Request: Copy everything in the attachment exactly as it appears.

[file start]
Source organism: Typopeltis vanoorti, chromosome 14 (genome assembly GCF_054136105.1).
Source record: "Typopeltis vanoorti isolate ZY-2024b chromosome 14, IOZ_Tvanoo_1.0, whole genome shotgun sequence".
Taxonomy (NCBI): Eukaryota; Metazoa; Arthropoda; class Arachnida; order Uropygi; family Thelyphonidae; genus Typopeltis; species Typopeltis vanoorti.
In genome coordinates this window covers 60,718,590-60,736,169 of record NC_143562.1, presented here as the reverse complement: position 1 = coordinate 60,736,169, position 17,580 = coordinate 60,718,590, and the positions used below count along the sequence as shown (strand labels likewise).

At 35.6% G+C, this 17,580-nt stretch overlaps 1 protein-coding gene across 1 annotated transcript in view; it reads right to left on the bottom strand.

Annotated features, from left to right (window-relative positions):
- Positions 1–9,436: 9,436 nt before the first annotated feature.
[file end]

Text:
Source organism: Typopeltis vanoorti, chromosome 14 (genome assembly GCF_054136105.1).
Source record: "Typopeltis vanoorti isolate ZY-2024b chromosome 14, IOZ_Tvanoo_1.0, whole genome shotgun sequence".
Taxonomy (NCBI): Eukaryota; Metazoa; Arthropoda; class Arachnida; order Uropygi; family Thelyphonidae; genus Typopeltis; species Typopeltis vanoorti.
In genome coordinates this window covers 60,718,590-60,736,169 of record NC_143562.1, presented here as the reverse complement: position 1 = coordinate 60,736,169, position 17,580 = coordinate 60,718,590, and the positions used below count along the sequence as shown (strand labels likewise).

At 35.6% G+C, this 17,580-nt stretch overlaps 1 protein-coding gene across 1 annotated transcript in view; it reads right to left on the bottom strand.

Annotated features, from left to right (window-relative positions):
- Positions 1–9,436: 9,436 nt before the first annotated feature.